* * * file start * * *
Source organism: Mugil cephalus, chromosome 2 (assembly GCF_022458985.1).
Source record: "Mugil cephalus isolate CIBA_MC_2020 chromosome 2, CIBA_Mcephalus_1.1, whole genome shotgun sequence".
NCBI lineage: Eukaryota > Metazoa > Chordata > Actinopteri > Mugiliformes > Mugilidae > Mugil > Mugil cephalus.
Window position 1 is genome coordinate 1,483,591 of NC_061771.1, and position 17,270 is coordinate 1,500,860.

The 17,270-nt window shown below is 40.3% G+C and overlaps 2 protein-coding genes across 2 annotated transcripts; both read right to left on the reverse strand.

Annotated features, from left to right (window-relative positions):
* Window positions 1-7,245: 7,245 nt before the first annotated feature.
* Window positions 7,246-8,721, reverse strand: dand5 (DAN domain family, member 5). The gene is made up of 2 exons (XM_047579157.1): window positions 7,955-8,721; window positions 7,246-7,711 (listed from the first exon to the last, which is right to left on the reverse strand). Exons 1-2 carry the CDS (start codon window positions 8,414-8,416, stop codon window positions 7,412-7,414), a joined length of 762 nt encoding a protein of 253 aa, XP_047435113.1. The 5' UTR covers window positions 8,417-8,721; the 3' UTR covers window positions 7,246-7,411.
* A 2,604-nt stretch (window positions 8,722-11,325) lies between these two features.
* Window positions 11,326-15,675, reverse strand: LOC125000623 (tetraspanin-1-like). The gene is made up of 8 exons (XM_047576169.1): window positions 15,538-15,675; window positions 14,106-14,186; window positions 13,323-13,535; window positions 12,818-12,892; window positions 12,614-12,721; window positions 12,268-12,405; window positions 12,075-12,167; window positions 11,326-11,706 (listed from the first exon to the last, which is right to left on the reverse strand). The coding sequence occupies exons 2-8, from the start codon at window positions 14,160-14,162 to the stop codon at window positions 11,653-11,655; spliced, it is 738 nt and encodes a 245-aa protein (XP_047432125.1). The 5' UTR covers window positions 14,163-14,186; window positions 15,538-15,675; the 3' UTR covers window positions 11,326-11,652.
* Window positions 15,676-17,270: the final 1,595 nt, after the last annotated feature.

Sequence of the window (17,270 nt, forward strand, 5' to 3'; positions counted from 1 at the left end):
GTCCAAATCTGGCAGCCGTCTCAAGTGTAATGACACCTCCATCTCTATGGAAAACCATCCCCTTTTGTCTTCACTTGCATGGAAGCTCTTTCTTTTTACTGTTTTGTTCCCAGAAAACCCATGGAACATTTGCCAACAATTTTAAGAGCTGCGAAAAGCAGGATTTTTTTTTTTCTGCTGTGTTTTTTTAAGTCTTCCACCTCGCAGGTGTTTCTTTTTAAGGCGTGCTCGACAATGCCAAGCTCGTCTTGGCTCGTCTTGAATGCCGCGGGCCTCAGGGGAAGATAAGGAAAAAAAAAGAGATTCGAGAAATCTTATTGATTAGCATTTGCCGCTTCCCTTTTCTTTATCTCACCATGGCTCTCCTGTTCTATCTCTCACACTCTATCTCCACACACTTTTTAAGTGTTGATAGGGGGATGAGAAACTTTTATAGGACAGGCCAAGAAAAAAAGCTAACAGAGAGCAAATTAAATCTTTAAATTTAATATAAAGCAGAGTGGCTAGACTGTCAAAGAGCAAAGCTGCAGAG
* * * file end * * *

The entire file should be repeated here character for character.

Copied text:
Source organism: Mugil cephalus, chromosome 2 (assembly GCF_022458985.1).
Source record: "Mugil cephalus isolate CIBA_MC_2020 chromosome 2, CIBA_Mcephalus_1.1, whole genome shotgun sequence".
NCBI lineage: Eukaryota > Metazoa > Chordata > Actinopteri > Mugiliformes > Mugilidae > Mugil > Mugil cephalus.
Window position 1 is genome coordinate 1,483,591 of NC_061771.1, and position 17,270 is coordinate 1,500,860.

The 17,270-nt window shown below is 40.3% G+C and overlaps 2 protein-coding genes across 2 annotated transcripts; both read right to left on the reverse strand.

Annotated features, from left to right (window-relative positions):
* Window positions 1-7,245: 7,245 nt before the first annotated feature.
* Window positions 7,246-8,721, reverse strand: dand5 (DAN domain family, member 5). The gene is made up of 2 exons (XM_047579157.1): window positions 7,955-8,721; window positions 7,246-7,711 (listed from the first exon to the last, which is right to left on the reverse strand). Exons 1-2 carry the CDS (start codon window positions 8,414-8,416, stop codon window positions 7,412-7,414), a joined length of 762 nt encoding a protein of 253 aa, XP_047435113.1. The 5' UTR covers window positions 8,417-8,721; the 3' UTR covers window positions 7,246-7,411.
* A 2,604-nt stretch (window positions 8,722-11,325) lies between these two features.
* Window positions 11,326-15,675, reverse strand: LOC125000623 (tetraspanin-1-like). The gene is made up of 8 exons (XM_047576169.1): window positions 15,538-15,675; window positions 14,106-14,186; window positions 13,323-13,535; window positions 12,818-12,892; window positions 12,614-12,721; window positions 12,268-12,405; window positions 12,075-12,167; window positions 11,326-11,706 (listed from the first exon to the last, which is right to left on the reverse strand). The coding sequence occupies exons 2-8, from the start codon at window positions 14,160-14,162 to the stop codon at window positions 11,653-11,655; spliced, it is 738 nt and encodes a 245-aa protein (XP_047432125.1). The 5' UTR covers window positions 14,163-14,186; window positions 15,538-15,675; the 3' UTR covers window positions 11,326-11,652.
* Window positions 15,676-17,270: the final 1,595 nt, after the last annotated feature.

Sequence of the window (17,270 nt, forward strand, 5' to 3'; positions counted from 1 at the left end):
GTCCAAATCTGGCAGCCGTCTCAAGTGTAATGACACCTCCATCTCTATGGAAAACCATCCCCTTTTGTCTTCACTTGCATGGAAGCTCTTTCTTTTTACTGTTTTGTTCCCAGAAAACCCATGGAACATTTGCCAACAATTTTAAGAGCTGCGAAAAGCAGGATTTTTTTTTTTCTGCTGTGTTTTTTTAAGTCTTCCACCTCGCAGGTGTTTCTTTTTAAGGCGTGCTCGACAATGCCAAGCTCGTCTTGGCTCGTCTTGAATGCCGCGGGCCTCAGGGGAAGATAAGGAAAAAAAAAGAGATTCGAGAAATCTTATTGATTAGCATTTGCCGCTTCCCTTTTCTTTATCTCACCATGGCTCTCCTGTTCTATCTCTCACACTCTATCTCCACACACTTTTTAAGTGTTGATAGGGGGATGAGAAACTTTTATAGGACAGGCCAAGAAAAAAAGCTAACAGAGAGCAAATTAAATCTTTAAATTTAATATAAAGCAGAGTGGCTAGACTGTCAAAGAGCAAAGCTGCAGAG